Article 5(2) remains unchanged. It still subordinates the ATT to other “obligations” and prohibits the ATT from overriding defence cooperation agreements. This article has been described by the majority of delegations as a joke, as the most egregious loophole in the treaty, as rendering the rest of the treaty meaningless. Yet it remains.


One of the original objectives behind this treaty was to enhance the transparency of the international arms trade. However, the draft text does not obligate public reporting, despite a concerted effort by the majority to ensure that it would.


Despite having undergone a “legal scrub” in the previous round, this new draft text still retains vague and ambiguous obligations such as “measures may include”, “where necessary and feasible”, “as appropriate”, “encouraged to”, etc. A general reading of the text is still less like a binding treaty and more like a political declaration or resolution.

In some cases, such as those highlighted above and elsewhere in this edition of the Monitor, the provisions of the treaty undermine existing international obligations. This is unacceptable and such issues must be fixed if this treaty is to be adopted. The vast majority of states have demanded changes to strengthen the treaty that are not reflected in this draft. National positions of just a few countries cannot allow international law to be eroded just so that they can continue profiting from poor regulation.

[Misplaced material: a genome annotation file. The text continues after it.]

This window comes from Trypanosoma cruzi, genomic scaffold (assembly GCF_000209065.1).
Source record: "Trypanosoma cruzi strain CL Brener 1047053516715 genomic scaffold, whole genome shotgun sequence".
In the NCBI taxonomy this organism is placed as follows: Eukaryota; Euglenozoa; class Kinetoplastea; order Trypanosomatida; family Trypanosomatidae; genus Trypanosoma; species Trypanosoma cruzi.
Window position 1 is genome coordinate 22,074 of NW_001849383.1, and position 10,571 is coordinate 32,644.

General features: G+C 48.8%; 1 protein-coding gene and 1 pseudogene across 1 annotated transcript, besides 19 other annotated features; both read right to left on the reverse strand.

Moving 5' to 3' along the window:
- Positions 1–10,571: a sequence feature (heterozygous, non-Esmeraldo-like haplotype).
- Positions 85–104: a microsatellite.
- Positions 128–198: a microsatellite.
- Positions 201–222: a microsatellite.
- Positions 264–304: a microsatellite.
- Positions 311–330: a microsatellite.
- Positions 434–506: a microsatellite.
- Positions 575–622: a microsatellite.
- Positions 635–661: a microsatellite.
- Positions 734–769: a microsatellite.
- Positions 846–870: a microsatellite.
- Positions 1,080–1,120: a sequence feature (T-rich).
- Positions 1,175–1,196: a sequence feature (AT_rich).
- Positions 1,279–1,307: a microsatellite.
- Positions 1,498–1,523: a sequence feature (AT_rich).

The ATT could be a constructive element in a larger human security architecture. Instead, it is being used to perpetuate the status quo of irresponsible arms transfers and an outdated concept of state-centric security. This concept no longer makes sense in our interconnected world where policies that enhance human security are much better suited to addressing current challenges.

In short, this treaty as currently drafted is behind its time. If it is not substantially fixed by the end of this week, it will represent a tragically lost opportunity.